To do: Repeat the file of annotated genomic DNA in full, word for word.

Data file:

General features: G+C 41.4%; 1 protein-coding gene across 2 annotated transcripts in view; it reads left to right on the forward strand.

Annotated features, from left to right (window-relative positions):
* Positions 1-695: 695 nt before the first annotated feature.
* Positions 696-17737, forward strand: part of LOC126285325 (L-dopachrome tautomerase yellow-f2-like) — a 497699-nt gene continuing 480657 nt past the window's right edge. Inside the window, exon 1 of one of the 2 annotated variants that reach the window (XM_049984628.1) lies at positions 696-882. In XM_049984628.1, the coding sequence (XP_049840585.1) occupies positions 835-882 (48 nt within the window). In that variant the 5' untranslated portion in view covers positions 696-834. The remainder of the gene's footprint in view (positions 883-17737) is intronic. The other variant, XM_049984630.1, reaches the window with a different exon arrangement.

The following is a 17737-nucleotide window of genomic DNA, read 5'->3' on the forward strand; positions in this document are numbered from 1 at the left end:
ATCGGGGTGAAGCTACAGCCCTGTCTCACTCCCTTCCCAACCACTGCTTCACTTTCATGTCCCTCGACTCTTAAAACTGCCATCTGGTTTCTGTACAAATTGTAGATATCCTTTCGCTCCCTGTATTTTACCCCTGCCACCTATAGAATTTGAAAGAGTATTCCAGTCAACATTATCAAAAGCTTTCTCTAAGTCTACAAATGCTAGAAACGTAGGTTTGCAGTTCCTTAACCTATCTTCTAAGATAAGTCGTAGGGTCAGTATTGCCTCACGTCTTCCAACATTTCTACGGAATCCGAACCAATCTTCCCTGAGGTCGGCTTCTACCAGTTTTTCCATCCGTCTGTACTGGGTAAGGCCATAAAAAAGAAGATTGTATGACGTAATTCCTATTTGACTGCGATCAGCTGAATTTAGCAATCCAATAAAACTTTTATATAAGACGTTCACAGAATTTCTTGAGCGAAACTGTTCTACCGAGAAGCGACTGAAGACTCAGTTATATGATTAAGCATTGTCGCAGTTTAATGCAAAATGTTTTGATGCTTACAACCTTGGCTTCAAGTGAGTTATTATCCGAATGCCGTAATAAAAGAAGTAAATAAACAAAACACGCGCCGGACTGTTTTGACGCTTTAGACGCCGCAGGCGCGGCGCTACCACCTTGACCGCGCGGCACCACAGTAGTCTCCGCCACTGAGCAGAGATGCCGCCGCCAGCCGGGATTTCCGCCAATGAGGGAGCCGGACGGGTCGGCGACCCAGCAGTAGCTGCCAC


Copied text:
General features: G+C 41.4%; 1 protein-coding gene across 2 annotated transcripts in view; it reads left to right on the forward strand.

Annotated features, from left to right (window-relative positions):
* Positions 1-695: 695 nt before the first annotated feature.
* Positions 696-17737, forward strand: part of LOC126285325 (L-dopachrome tautomerase yellow-f2-like) — a 497699-nt gene continuing 480657 nt past the window's right edge. Inside the window, exon 1 of one of the 2 annotated variants that reach the window (XM_049984628.1) lies at positions 696-882. In XM_049984628.1, the coding sequence (XP_049840585.1) occupies positions 835-882 (48 nt within the window). In that variant the 5' untranslated portion in view covers positions 696-834. The remainder of the gene's footprint in view (positions 883-17737) is intronic. The other variant, XM_049984630.1, reaches the window with a different exon arrangement.

The following is a 17737-nucleotide window of genomic DNA, read 5'->3' on the forward strand; positions in this document are numbered from 1 at the left end:
ATCGGGGTGAAGCTACAGCCCTGTCTCACTCCCTTCCCAACCACTGCTTCACTTTCATGTCCCTCGACTCTTAAAACTGCCATCTGGTTTCTGTACAAATTGTAGATATCCTTTCGCTCCCTGTATTTTACCCCTGCCACCTATAGAATTTGAAAGAGTATTCCAGTCAACATTATCAAAAGCTTTCTCTAAGTCTACAAATGCTAGAAACGTAGGTTTGCAGTTCCTTAACCTATCTTCTAAGATAAGTCGTAGGGTCAGTATTGCCTCACGTCTTCCAACATTTCTACGGAATCCGAACCAATCTTCCCTGAGGTCGGCTTCTACCAGTTTTTCCATCCGTCTGTACTGGGTAAGGCCATAAAAAAGAAGATTGTATGACGTAATTCCTATTTGACTGCGATCAGCTGAATTTAGCAATCCAATAAAACTTTTATATAAGACGTTCACAGAATTTCTTGAGCGAAACTGTTCTACCGAGAAGCGACTGAAGACTCAGTTATATGATTAAGCATTGTCGCAGTTTAATGCAAAATGTTTTGATGCTTACAACCTTGGCTTCAAGTGAGTTATTATCCGAATGCCGTAATAAAAGAAGTAAATAAACAAAACACGCGCCGGACTGTTTTGACGCTTTAGACGCCGCAGGCGCGGCGCTACCACCTTGACCGCGCGGCACCACAGTAGTCTCCGCCACTGAGCAGAGATGCCGCCGCCAGCCGGGATTTCCGCCAATGAGGGAGCCGGACGGGTCGGCGACCCAGCAGTAGCTGCCAC